Real – Time Planet Tracking System & Trajectory Prediction (Self adjusting pan mechanism [MPU-9250]){RTPT} with Arduino and GPS


I might have to wire up my telescope with this, using my LinkIt one.



This project aims to make a system that effectively track celestial bodys (such as planets ) with a fair amount of accuracy.We will be using some algorithms along with a processing unit for the calculations and a servo mechanism to show the location of the planet physically!.The hardware used in the project is pretty much basic and simple because the primary focus of this project is on the software that is to make people understand about the algorithms and their implementations.So please bear with my “un-formatted” hardware.

Not just planet tracking you will learn some additional important things that you can implement in your other projects :

  1. Planet tracking using keplers algorithms
  2. Many co-ordinate systems and their interconversion
  3. pan-tilt programming and servo mapping (3.5 turns Servo and 180 degree Servo )
  4. MPU9250 auto-calibration programming
  5. Using Madwicks/Mahony Filter to Stablise Mpu readings.
  6. Yaw correction using P- controller with MPU9250


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MKR1000 AP notes



I participated in a contest to receive a MKR1000 (read it out loud, MaKeR 1000), and they liked my idea! Woot, more things to play with. I did some investigating and now I’m doing a quick write up regarding mores on the Arduino 101/MKR1000’s soft AP so you don’t have to learn what I have the long way.

WiFi Access Point?!?!

Yes, it shows up as an access point, not a peer-to-peer point. When my phone connected to it, I ran a scan from Fing ( to see what I was up against.


As you can see, everything looks good from here. The MKR1000 lives at .1, and any connected device is .100 by default. That is correct, only ONE device can successfully be connected at any given point. I think this is due to some code where the wifi is not fully capable of handling the IP addresses (like a proper DHCP server). I’ve been trying to tap into the DHCP or DNS server on the board, and I haven’t found anything yet, and this makes me think that the board has a hard-coded string to spit out to any device. “This is my SSID and info” and when connecting “this is your connection info” and these do not change, except the SSID. No password support as of this post.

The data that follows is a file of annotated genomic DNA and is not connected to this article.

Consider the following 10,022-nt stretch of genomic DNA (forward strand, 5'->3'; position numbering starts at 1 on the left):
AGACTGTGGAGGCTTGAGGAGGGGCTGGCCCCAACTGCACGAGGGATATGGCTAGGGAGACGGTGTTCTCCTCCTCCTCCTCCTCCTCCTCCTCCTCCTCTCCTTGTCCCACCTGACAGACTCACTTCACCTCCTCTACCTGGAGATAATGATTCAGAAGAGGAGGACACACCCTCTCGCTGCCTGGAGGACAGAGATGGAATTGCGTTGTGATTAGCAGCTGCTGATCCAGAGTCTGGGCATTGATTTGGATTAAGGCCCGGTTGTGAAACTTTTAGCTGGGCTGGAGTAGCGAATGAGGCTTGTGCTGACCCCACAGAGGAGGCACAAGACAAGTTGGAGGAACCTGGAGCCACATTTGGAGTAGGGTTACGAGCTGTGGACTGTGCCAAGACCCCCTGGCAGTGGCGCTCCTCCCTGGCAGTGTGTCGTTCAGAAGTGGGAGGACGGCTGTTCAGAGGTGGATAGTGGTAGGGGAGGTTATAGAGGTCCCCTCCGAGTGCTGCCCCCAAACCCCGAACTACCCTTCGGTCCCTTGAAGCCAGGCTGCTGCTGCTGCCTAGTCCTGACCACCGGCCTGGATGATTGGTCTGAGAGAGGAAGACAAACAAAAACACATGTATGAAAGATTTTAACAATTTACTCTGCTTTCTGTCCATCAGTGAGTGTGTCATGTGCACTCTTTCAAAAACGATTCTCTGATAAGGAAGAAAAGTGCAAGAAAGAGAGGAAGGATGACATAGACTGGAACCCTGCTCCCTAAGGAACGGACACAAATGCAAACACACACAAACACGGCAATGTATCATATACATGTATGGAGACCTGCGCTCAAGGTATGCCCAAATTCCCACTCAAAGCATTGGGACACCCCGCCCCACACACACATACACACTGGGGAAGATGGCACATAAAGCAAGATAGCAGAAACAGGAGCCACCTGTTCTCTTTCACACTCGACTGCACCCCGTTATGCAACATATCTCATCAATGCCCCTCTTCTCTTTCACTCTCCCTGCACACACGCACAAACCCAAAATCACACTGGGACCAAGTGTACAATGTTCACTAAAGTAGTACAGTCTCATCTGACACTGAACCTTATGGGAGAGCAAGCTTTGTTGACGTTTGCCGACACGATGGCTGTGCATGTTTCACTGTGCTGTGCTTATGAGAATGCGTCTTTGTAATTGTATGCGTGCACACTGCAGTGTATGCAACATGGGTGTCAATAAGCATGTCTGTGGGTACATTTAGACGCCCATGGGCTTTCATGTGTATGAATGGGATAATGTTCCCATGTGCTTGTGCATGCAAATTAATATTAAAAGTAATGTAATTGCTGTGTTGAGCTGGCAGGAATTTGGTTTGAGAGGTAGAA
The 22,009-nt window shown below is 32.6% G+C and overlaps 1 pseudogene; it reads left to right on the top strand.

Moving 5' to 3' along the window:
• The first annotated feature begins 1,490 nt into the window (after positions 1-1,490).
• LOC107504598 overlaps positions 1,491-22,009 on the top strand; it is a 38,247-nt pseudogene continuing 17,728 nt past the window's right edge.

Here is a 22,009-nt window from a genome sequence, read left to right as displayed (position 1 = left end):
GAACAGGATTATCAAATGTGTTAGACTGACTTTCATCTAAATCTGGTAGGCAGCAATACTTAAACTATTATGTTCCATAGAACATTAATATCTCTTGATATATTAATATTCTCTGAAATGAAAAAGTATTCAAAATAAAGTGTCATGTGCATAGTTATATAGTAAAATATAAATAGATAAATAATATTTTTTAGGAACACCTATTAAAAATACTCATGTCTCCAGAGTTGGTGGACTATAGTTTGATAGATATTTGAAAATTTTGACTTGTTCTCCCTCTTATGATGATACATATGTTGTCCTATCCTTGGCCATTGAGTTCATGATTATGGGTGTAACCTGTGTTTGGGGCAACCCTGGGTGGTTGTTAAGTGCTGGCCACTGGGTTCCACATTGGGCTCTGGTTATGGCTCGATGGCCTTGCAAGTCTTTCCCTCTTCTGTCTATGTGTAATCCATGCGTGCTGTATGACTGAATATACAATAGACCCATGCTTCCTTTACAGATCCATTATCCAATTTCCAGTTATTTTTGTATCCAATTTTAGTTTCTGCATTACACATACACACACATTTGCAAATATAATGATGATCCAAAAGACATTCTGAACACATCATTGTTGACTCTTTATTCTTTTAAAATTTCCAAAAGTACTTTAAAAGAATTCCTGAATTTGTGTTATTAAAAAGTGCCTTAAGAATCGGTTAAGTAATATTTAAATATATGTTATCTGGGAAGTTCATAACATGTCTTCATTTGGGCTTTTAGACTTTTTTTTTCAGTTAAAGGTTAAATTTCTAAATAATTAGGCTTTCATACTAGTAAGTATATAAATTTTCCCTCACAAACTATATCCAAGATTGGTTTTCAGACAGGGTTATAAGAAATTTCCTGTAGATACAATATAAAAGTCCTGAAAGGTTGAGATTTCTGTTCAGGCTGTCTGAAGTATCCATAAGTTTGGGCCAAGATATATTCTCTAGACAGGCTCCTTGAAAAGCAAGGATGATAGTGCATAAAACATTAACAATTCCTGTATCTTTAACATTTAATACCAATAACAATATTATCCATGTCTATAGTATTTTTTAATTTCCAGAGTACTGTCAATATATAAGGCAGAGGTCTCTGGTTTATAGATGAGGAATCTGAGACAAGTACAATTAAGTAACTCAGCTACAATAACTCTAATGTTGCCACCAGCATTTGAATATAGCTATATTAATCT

It makes a proper access point! Sweet! Only one device can connect to it at a time though, and that device lives at .100. Understand these restrictions and you’re good to go! I’m still going to be working for a while on trying to redirect any website queries to the MKR1000’s web page for easier admin.


  • The source for the code I used as framework is:
  • The wifi chip in the MKR1000 and 101 are the same, so code is cross compatible.
  • I still have yet to find a battery library to query charging state or battery level. I love the LinkIt ONE for having that.
  • The power draw of the board itself has been said to be around 20ma. I can confirm it is about that, although with the wifi on, the board warms up. I haven’t done load tests on power usage under wifi.
  • I will have to do range tests with my Pringles Cantenna.

I2C Bus Splitting with a more Professional Touch


This is certainly more robust, although not as quick. I think the stability is better in the long run with this than the prior write up with the shift register.


Last week, I covered some of the bitter details of an interesting hack that lets us split up the I²C clock line into multiple outputs with a demultiplexer, effectively giving us “Chip Selects” for devices with the same address.

This week, I figured it’d be best to layout a slightly more practical method for solving the same problem of talking to I²C devices that each have the same address.

I actually had a great collection of comments mention the same family of chips I’m using to tackle this issue, and I’m glad that we’re jumping off the same lead as we explore the design space.

Recalling the Work of Our Predecessors

Before figuring out a clever way of hacking together our own solution, it’s best to see if someone before us has already gone through all of the trouble to solve that problem. In this case–we’re in luck–so much that the…

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I2C Hacks: How to Splice Clocks into Chip-Selects


An interesting way to get around only having one I2C address. I will have to try this out. Thanks @hackaday!


There comes a time when you need to wire up three, four, or more identical i2c devices to a common microcontroller. Maybe you’re thinking about driving a whopping 32 seven-segment displays with four of those MAX7219CNG 8-way digit drivers, or maybe you have a robot full of joints–each of which needs a BNO055 inertial sensor for angle estimation. (See above.) Crikey! In both of those cases, you’re best bet might be a schnazzy I²C device that can do most of the work for you. The problem? With a single I²C bus, there’s no standard way defined in the protocol for connecting two or more devices with the same address. Shoot! It would’ve been handy to wire up three BNO055 IMUs or four MAX7219CNGs and call it a day. Luckily, there’s a workaround.

We’ve seen some clever tricks in the past for solving this problem. [Marv G‘s] method involves toggling between…

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